Plain Talk

A Good Deal

ASTM Membership and Leadership Skills

Sometimes, one good thing can lead to another. As participation in a technical committee, for instance, can lead to a better career. This is not speculation, as many ASTM members can attest. It happens.

In many fields of endeavor, conflict among competing interests stymies progress. Widely diverse interests create nothing more than gridlock. Strong opinions, opposing viewpoints and participant investment in the outcome can make any project an exercise in futility.

Not so in the ASTM International standardization process. Here, diversity is strength. Conflict has merit. So what makes a standards project successful? What turns lemons into lemonade, conflict into consensus? Superior management skills, the ability to overcome obstacles, diplomacy, strength, commitment. In a word: leadership.

An ASTM International technical committee is a group of dedicated, talented experts, passionate people with differing ideas on how to solve the problem before them. Not an easy mix. And yet, the technical committee is a model of rationality, a place where plans are formulated and programs are instituted, a forum for debate where passions and conflicts do not inhibit progress, but drive the best in everyone to the top. It is where a superbly developed process is administered, and where a consensus is reached, time after time. The world’s best standards are developed here, and society at large is a better place. Quite an accomplishment.

It’s not a job for amateurs. It takes the best in leadership to bring a standards project to fruition. That is what defines the officers of ASTM International subcommittees and committees. They are not hired hands, but peers and colleagues, technical experts, members of the committee, people who have gone one step beyond what is expected of them; they are the ones who have stepped up to the challenges of leadership assignments. They’ve learned, through hands-on experience and by working alongside mentors, to navigate difficult situations, formulate strategic plans, devise programs, inspire, encourage and lead others. They’re the ones who make it happen.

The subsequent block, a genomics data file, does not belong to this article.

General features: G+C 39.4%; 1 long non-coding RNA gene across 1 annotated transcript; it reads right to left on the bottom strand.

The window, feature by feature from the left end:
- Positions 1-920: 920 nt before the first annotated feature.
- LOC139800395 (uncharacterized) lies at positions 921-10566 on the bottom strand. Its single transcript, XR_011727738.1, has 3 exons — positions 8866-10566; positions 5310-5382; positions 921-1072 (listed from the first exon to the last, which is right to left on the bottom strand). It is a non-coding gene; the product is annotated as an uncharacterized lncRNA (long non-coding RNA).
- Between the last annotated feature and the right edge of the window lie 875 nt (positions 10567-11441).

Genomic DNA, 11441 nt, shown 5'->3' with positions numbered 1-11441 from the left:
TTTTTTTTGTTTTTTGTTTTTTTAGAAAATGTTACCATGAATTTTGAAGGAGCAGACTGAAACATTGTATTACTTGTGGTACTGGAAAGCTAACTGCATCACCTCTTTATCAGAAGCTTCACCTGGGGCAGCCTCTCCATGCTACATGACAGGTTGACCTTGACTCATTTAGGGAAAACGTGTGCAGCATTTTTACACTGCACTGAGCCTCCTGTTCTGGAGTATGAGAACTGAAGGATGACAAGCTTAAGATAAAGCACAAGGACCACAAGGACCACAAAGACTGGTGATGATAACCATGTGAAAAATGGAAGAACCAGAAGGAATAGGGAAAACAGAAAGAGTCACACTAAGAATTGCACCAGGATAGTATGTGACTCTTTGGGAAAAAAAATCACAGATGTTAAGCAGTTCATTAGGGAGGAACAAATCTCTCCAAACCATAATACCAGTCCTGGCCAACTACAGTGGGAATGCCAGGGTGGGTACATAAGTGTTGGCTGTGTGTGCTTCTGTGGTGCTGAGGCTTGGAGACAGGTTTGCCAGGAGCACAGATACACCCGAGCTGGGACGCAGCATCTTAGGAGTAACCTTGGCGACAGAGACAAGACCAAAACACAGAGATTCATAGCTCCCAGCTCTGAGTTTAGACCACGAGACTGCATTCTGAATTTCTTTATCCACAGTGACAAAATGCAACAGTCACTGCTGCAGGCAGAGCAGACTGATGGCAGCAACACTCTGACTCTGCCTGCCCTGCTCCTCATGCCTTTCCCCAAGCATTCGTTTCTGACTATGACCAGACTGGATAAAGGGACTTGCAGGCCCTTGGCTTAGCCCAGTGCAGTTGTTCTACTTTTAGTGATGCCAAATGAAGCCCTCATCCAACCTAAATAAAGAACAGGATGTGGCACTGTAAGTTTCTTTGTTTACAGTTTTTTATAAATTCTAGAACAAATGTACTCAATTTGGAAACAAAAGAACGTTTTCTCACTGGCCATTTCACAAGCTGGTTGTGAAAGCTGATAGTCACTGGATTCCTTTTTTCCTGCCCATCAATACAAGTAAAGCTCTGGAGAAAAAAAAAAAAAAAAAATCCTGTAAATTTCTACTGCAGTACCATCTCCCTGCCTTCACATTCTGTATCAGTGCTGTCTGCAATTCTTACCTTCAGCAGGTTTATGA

But it doesn’t stop there. We know that ASTM International members who have developed these skills transform them into professional currency. Armed with this invaluable experience, they overcome obstacles in the workplace just as they do in their technical committees. They create their own opportunities and use their abilities to gain better positions and advance careers. And there is more. In the process, they find that they have gained increased recognition among their peers, broader representation within the committee for their company or organization, personal growth, and perhaps most important, the satisfaction that comes from making a positive impact and a greater contribution.

The development of standards is a good thing. The people who work at it make great contributions to society. If the byproduct of their work leads to personal growth and satisfaction, so much the better. It’s fitting and deserved. ASTM International recognizes this and is planning to increase its support of its up-and-coming leaders. Next year, there will be a new area on the ASTM International website that will include information on leadership opportunities and modules for developing leadership skills.

Accepting a leadership assignment within any group — a task force, a subcommittee or a full committee — is all it takes to begin. It’s a good deal, any way you look at it.

James A. Thomas

President, ASTM International

This article appears in the issue of Standardization News.